ECtHR - Nolan and K. v Russia, Application no. 2512/04, 12 February 2009

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Country of Applicant: 
United States
Date of Decision: 
Nolan and K. v Russia [2009] ECtHR, Application no. 2512/04
Court Name: 
European Court of Human Rights

The applicant was expelled from Russia on the basis of his religious activities and separated from his infant son as a result. While Russia attempted to justify this on the ground of national security, the Court held that sufficient evidence was not provided and that Articles 5, 8, 9 and 38 of the Convention and Article 1 of Protocol No. 7 had been violated.


The applicant was a member of the Unification Church and had resided lawfully in Russia for many years, where he worked with branches of the church. His leave to stay was extended by invitations issued by the Unification Church in Moscow. His infant son also lived with him and he was his only guardian. After a trip to Cyprus, Mr Nolan was refused re-entry to Russia and detained for 10 hours in a small room in the airport. His son remained in Russia under the care of a nanny and he was only reunited with him 10 months later. Mr Nolan made complaints but was given no information with regard to why he had been denied entry into Russia beyond it being based on his activities being a threat to national security. Both the Moscow Regional Court and Supreme Court dismissed his complaints. Mr Nolan claimed that his rights under Articles 5, 8, 9 and 14 read with 9 of the Convention and Article 1 of Protocol No. 7 had been violated.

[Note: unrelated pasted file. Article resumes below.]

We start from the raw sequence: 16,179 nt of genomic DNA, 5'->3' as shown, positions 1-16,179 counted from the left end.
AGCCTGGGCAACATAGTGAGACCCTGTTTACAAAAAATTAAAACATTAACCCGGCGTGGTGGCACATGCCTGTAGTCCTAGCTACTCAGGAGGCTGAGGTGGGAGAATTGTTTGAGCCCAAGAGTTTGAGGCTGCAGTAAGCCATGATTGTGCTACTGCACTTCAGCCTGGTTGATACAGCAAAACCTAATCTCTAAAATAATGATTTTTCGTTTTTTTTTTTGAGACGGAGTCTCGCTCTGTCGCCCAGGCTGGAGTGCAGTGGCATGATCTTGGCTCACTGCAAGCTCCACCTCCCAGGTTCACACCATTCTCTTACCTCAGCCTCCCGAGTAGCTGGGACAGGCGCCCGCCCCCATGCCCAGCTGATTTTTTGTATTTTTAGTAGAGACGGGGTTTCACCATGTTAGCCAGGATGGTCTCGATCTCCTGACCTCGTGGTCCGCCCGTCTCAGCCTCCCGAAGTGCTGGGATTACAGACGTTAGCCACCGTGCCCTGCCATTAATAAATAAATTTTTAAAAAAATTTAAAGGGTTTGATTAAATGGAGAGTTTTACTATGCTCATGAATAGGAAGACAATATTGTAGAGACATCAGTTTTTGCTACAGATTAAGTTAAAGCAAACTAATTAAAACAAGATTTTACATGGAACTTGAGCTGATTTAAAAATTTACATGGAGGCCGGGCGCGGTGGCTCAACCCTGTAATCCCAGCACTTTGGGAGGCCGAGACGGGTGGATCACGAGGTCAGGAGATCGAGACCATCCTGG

Decision & Reasoning: 

Firstly, Russia was found to have breached Article 38 § 1 (a) as they failed to submit a copy of the report of 18 February 2002 which was requested repeatedly by the Court and thus did not furnish all necessary facilities for the effective conduct of the Court’s investigation.

Secondly, Article 9 was found to have been breached. The Court noted the importance of religious freedom in a democratic society and that ECtHR case law indicates that measures relating to residence in connection with the exercise of right to freedom of religion can be an interference with that right. It held that the applicant’s exclusion from Russia was connected with this right because his activities were primarily of a religious nature and the government had a general policy that foreign missionaries were a threat to national security. The ban on entry was thus designed to repress this right. Moreover, the lack of evidence provided by Russia with regard to reasons for and necessity of the ban means the Court could not consider it to be pursuing a legitimate aim, especially as Article 9 does not provide for national security being grounds for justification. Thus, Article 9 was violated. In light of this, the Court found it unnecessary to assess whether Article 14 read with Article 9 had been violated also.

There was also found to be a violation of Article 8 due to the applicant’s forced separation from his son. Mr Nolan was given no advance warning of his expulsion and thus could not make provisions, forcing him to organise his reunion through a third party. The separation was held to be a combination of the Russian authorities omissions and actions, with the Court noting that Article 8 can also entail positive obligations. Significantly, there is a positive obligation to ensure the protection of children. Considering the fact that Mr Nolan was the only legal guardian and that K. was of a very young age, and that Russian authorities knew of the nature of the situation, their failure to protect K.’s best interests falls outside of their margin of appreciation. This is especially considering the fact that there already was no material evidence re: national security which could have outweighed these interests.